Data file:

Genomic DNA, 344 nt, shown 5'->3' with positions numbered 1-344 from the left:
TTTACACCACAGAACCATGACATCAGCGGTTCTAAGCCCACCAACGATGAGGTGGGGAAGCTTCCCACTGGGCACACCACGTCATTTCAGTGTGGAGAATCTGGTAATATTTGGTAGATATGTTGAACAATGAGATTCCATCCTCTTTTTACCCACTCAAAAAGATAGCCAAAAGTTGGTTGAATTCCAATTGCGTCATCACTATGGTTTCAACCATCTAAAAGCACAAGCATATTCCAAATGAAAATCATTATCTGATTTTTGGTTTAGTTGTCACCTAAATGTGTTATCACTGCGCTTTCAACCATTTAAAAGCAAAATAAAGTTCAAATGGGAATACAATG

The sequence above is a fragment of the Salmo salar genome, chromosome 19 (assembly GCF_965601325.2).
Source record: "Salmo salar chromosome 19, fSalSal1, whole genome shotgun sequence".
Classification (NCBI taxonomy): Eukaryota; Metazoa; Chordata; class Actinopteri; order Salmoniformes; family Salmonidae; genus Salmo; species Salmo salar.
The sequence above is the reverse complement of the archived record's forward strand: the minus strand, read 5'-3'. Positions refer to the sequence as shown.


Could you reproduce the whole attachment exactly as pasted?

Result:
Genomic DNA, 344 nt, shown 5'->3' with positions numbered 1-344 from the left:
TTTACACCACAGAACCATGACATCAGCGGTTCTAAGCCCACCAACGATGAGGTGGGGAAGCTTCCCACTGGGCACACCACGTCATTTCAGTGTGGAGAATCTGGTAATATTTGGTAGATATGTTGAACAATGAGATTCCATCCTCTTTTTACCCACTCAAAAAGATAGCCAAAAGTTGGTTGAATTCCAATTGCGTCATCACTATGGTTTCAACCATCTAAAAGCACAAGCATATTCCAAATGAAAATCATTATCTGATTTTTGGTTTAGTTGTCACCTAAATGTGTTATCACTGCGCTTTCAACCATTTAAAAGCAAAATAAAGTTCAAATGGGAATACAATG

The sequence above is a fragment of the Salmo salar genome, chromosome 19 (assembly GCF_965601325.2).
Source record: "Salmo salar chromosome 19, fSalSal1, whole genome shotgun sequence".
Classification (NCBI taxonomy): Eukaryota; Metazoa; Chordata; class Actinopteri; order Salmoniformes; family Salmonidae; genus Salmo; species Salmo salar.
The sequence above is the reverse complement of the archived record's forward strand: the minus strand, read 5'-3'. Positions refer to the sequence as shown.